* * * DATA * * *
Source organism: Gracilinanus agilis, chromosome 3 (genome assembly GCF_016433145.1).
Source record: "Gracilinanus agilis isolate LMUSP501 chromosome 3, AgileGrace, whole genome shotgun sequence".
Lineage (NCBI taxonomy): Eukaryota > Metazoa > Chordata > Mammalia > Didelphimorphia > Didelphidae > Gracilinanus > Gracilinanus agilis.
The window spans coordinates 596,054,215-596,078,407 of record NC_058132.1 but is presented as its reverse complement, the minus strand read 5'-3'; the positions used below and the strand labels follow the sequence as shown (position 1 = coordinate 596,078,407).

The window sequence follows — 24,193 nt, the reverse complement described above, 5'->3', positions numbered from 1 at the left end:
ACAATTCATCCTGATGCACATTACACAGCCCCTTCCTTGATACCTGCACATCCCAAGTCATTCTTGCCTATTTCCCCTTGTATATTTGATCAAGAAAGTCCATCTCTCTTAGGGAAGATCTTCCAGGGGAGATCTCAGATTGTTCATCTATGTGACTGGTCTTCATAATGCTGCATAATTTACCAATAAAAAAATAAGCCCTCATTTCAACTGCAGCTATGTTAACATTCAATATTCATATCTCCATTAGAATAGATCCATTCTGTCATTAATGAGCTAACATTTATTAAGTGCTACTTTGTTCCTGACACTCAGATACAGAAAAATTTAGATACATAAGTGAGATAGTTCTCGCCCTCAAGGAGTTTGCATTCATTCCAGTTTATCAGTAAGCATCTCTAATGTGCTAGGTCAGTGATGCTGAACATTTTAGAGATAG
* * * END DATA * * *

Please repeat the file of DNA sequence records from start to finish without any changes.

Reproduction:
Source organism: Gracilinanus agilis, chromosome 3 (genome assembly GCF_016433145.1).
Source record: "Gracilinanus agilis isolate LMUSP501 chromosome 3, AgileGrace, whole genome shotgun sequence".
Lineage (NCBI taxonomy): Eukaryota > Metazoa > Chordata > Mammalia > Didelphimorphia > Didelphidae > Gracilinanus > Gracilinanus agilis.
The window spans coordinates 596,054,215-596,078,407 of record NC_058132.1 but is presented as its reverse complement, the minus strand read 5'-3'; the positions used below and the strand labels follow the sequence as shown (position 1 = coordinate 596,078,407).

The window sequence follows — 24,193 nt, the reverse complement described above, 5'->3', positions numbered from 1 at the left end:
ACAATTCATCCTGATGCACATTACACAGCCCCTTCCTTGATACCTGCACATCCCAAGTCATTCTTGCCTATTTCCCCTTGTATATTTGATCAAGAAAGTCCATCTCTCTTAGGGAAGATCTTCCAGGGGAGATCTCAGATTGTTCATCTATGTGACTGGTCTTCATAATGCTGCATAATTTACCAATAAAAAAATAAGCCCTCATTTCAACTGCAGCTATGTTAACATTCAATATTCATATCTCCATTAGAATAGATCCATTCTGTCATTAATGAGCTAACATTTATTAAGTGCTACTTTGTTCCTGACACTCAGATACAGAAAAATTTAGATACATAAGTGAGATAGTTCTCGCCCTCAAGGAGTTTGCATTCATTCCAGTTTATCAGTAAGCATCTCTAATGTGCTAGGTCAGTGATGCTGAACATTTTAGAGATAG